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Re: Opaque objects and Emacs documentation

From: Dmitry Gutov
Subject: Re: Opaque objects and Emacs documentation
Date: Wed, 22 Jul 2020 00:17:18 +0300
User-agent: Mozilla/5.0 (X11; Linux x86_64; rv:68.0) Gecko/20100101 Thunderbird/68.10.0

Hi Alan,

On 21.07.2020 22:36, Alan Mackenzie wrote:

What precisely forces you
to use such difficult and arcane facilities?  What does it gain you that
you couldn't get out of plain Emacs Lisp (without things like

Sorry, could you just read this thread? Or the description of the package.

As I said, the closest alternative would be using functions with OO-style dispatch arguments, akin to completion tables. I don't think you'd like that option better.

This is sorted out by each individual backend which knows how to access
fields inside "project instances" belonging to it, and which implements
the aforementioned protocol for that instance type.

Trouble is, when I'm trying to debug a problem involving such code, that
style of coding adds an order of magnitude onto the time and effort

Sometimes, when we need more advanced capabilities for our programs, that can indeed result in less trivial debugging. The alternative would be not writing said program at all.

if it is not documented in detail, it will add another order of magnitude
onto the time to debug it; anybody needing to know the structure of a
return value in detail, possibly to check it's valid, would first have to
read and understand the intricate details of the source code, and
effectively recreate in her private notes the details missing from the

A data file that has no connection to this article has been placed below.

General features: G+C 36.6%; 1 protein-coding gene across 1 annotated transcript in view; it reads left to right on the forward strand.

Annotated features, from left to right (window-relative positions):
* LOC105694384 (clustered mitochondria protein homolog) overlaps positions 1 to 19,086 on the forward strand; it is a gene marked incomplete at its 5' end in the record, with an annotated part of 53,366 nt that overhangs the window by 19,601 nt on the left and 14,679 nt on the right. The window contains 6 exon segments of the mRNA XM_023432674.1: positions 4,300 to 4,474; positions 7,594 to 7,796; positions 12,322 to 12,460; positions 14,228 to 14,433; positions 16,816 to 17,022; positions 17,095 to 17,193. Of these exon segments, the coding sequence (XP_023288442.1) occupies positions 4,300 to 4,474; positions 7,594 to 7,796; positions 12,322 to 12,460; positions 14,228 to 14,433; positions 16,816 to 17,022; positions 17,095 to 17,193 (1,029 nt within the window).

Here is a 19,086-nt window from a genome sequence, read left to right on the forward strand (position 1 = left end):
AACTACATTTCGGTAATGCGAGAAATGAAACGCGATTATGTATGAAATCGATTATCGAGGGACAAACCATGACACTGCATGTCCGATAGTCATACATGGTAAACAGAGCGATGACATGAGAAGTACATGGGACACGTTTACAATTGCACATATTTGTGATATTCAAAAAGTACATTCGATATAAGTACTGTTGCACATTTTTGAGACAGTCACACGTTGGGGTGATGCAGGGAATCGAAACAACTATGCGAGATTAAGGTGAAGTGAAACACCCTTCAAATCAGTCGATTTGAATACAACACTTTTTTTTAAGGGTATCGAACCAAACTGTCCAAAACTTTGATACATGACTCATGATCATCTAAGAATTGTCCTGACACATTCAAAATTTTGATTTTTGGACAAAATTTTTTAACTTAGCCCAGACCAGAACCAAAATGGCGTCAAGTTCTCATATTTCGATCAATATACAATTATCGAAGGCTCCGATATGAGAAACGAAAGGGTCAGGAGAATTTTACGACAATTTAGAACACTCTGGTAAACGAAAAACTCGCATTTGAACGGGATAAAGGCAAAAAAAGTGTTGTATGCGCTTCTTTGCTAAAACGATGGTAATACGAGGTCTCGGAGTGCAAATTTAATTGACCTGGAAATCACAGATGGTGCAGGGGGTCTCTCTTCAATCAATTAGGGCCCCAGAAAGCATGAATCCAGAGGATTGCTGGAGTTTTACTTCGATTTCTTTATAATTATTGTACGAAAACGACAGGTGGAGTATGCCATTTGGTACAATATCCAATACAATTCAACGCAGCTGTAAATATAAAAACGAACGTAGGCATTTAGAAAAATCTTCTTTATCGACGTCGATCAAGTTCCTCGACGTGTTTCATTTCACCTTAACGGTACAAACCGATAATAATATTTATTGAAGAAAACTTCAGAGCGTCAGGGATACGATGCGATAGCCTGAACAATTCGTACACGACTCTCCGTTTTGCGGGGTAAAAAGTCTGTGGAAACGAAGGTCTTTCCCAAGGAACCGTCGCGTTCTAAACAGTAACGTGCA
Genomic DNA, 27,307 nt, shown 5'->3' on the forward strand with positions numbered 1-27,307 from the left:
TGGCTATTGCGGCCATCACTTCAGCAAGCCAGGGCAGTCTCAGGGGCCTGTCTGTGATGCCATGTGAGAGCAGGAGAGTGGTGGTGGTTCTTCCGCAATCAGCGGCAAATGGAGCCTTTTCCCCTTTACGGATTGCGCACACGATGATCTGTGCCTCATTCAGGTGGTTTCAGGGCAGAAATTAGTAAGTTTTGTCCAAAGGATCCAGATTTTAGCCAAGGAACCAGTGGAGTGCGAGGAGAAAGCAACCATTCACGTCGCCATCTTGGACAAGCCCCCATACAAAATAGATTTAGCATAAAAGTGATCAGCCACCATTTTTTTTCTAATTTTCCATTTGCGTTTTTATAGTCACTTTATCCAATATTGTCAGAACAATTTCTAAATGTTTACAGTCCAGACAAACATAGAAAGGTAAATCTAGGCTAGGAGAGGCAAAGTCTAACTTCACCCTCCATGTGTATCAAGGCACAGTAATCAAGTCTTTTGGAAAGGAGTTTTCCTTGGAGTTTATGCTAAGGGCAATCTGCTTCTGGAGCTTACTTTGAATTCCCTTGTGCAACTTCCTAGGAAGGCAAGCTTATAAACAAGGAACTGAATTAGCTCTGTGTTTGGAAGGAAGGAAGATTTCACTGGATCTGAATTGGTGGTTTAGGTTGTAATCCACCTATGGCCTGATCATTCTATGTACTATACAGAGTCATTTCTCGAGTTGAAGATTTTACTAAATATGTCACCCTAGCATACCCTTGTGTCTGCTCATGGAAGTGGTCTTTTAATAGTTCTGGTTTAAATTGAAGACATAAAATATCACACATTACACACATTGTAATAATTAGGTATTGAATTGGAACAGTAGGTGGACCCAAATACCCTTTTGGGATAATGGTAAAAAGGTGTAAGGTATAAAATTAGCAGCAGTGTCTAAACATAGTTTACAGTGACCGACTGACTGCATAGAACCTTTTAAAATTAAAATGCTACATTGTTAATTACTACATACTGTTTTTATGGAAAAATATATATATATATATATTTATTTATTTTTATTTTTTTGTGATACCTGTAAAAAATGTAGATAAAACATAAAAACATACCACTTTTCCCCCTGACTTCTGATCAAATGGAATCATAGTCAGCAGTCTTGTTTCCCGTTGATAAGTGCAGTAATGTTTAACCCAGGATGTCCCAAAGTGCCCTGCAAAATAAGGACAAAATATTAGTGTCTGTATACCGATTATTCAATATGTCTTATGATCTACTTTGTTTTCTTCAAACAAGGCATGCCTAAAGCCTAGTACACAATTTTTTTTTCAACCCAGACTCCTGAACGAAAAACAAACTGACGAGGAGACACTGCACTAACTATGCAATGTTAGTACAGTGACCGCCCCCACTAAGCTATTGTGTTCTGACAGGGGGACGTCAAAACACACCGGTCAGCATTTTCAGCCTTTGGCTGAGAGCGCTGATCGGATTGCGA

doc string.

You can only know it's valid by looking at the "Implementations:" list in 'M-x describe-function RET project-root RET'.

You won't know it is valid just by reading some examples of return values.

That isn't fun.  Not so long ago I gave up on an Edebug bug because the
proliferation of inadequately documented cl- functions in edebug.el just
made it too tedious to continue.

Edebug is difficult. So far I have no idea why that is: perhaps because of the coding style, but more likely just due to the problem domain.

But we indeed have old code that is unnecessarily difficult. At some point, I had a lot of trouble following the code in etags.el. Lots of implicit state and dynamic variables everywhere.

Eli did some cleanups after that, but I'm yet to form an opinion on how much they changed things.

I am adamantly against this because it's against the design (clients
should program against the public interface, not against the
implementation), and is likely to encourage incorrect programs.

That's known as "security by obscurity", I think.

No, abstraction and security are largely orthogonal.

I think your fear is
misfounded.  For a start, if the public interface is adequate, people
will use it in preference to dissecting internal structures.

That means documenting the public interface adequately first. And for that, the description needs to be abstraction-oriented.

When gaps
are found in that interface, people will use the internal details to
craft a workaround whether the documentation is there or not.  (I have
done this at least once in the past.)

Either inadequate public interface, or inadequate documentation, or programmer laziness (or "cowboy-ism"). I wouldn't presume to say which was the cause more, but I've seen this in practice pertaining to the package under discussion.

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